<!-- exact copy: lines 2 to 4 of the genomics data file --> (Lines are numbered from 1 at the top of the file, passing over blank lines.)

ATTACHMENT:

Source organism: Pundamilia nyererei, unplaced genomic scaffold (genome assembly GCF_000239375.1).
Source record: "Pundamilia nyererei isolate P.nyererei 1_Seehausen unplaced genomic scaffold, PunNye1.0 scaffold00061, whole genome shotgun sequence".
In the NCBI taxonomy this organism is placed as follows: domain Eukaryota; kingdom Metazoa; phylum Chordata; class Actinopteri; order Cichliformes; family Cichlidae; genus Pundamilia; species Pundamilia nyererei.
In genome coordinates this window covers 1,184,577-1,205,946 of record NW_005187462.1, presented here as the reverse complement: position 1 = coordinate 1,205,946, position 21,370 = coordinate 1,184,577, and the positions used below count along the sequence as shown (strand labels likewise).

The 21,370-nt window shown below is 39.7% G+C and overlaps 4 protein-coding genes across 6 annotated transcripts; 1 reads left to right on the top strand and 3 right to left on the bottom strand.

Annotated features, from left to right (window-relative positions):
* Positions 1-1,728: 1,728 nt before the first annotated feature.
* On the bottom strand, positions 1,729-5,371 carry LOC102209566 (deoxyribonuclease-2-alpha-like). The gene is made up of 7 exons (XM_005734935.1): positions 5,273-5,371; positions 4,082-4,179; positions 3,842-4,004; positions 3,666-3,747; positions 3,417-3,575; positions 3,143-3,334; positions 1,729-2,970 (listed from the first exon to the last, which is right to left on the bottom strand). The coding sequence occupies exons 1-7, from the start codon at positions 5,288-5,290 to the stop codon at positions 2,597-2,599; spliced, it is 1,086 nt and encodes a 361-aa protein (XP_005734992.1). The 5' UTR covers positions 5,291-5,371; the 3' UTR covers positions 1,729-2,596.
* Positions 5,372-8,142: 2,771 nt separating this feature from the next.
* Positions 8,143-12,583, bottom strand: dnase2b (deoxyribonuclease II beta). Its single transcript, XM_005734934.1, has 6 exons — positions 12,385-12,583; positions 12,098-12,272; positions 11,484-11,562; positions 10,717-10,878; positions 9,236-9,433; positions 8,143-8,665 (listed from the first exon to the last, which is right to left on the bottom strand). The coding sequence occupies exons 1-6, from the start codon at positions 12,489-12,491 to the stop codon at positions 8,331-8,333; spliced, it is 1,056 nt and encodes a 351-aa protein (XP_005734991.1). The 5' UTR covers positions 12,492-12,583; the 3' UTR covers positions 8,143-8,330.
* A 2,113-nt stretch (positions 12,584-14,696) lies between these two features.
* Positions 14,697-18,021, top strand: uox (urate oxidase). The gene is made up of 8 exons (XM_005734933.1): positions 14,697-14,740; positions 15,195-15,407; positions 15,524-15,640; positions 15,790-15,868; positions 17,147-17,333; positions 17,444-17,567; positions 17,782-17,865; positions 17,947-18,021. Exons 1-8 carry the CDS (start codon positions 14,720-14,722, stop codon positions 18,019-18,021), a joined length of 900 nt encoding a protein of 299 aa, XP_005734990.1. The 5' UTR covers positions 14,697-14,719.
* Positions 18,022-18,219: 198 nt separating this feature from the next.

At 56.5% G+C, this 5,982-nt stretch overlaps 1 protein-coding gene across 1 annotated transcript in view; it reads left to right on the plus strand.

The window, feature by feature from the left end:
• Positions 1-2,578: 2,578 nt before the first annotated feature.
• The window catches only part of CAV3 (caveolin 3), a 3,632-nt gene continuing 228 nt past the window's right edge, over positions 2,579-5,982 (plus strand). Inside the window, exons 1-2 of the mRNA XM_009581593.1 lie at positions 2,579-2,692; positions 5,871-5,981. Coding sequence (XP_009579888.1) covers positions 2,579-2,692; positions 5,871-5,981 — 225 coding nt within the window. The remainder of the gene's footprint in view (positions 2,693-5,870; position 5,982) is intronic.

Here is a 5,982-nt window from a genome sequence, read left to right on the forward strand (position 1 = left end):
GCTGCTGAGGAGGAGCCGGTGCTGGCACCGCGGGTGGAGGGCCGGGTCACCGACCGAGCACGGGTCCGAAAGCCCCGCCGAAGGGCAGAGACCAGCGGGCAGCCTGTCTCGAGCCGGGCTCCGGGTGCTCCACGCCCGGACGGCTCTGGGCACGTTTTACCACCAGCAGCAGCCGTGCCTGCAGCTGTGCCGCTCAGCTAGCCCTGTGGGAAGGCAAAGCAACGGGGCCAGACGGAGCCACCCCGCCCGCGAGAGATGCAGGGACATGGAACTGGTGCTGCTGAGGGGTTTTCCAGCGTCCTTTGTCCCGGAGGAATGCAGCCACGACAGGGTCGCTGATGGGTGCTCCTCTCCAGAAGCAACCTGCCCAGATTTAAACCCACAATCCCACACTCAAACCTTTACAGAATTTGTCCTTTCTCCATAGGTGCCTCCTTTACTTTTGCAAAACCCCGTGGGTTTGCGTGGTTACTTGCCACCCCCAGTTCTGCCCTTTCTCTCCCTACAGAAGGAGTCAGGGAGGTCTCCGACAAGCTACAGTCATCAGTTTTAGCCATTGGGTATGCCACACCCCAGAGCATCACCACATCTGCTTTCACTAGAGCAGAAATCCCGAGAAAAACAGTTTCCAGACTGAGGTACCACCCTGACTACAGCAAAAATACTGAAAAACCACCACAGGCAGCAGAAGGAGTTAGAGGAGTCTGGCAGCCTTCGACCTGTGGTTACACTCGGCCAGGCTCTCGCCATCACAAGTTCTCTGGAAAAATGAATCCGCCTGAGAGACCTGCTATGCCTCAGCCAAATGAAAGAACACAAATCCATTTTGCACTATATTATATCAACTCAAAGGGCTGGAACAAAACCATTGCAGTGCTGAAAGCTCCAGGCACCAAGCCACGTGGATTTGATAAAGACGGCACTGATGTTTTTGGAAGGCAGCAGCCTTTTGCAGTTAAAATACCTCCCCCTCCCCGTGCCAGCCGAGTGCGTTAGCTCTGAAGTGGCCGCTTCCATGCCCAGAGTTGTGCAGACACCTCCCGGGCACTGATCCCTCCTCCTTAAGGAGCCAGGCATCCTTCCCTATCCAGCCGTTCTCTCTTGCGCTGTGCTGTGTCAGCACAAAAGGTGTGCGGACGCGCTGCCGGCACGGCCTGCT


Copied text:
Source record: "Pundamilia nyererei isolate P.nyererei 1_Seehausen unplaced genomic scaffold, PunNye1.0 scaffold00061, whole genome shotgun sequence".
In the NCBI taxonomy this organism is placed as follows: domain Eukaryota; kingdom Metazoa; phylum Chordata; class Actinopteri; order Cichliformes; family Cichlidae; genus Pundamilia; species Pundamilia nyererei.
In genome coordinates this window covers 1,184,577-1,205,946 of record NW_005187462.1, presented here as the reverse complement: position 1 = coordinate 1,205,946, position 21,370 = coordinate 1,184,577, and the positions used below count along the sequence as shown (strand labels likewise).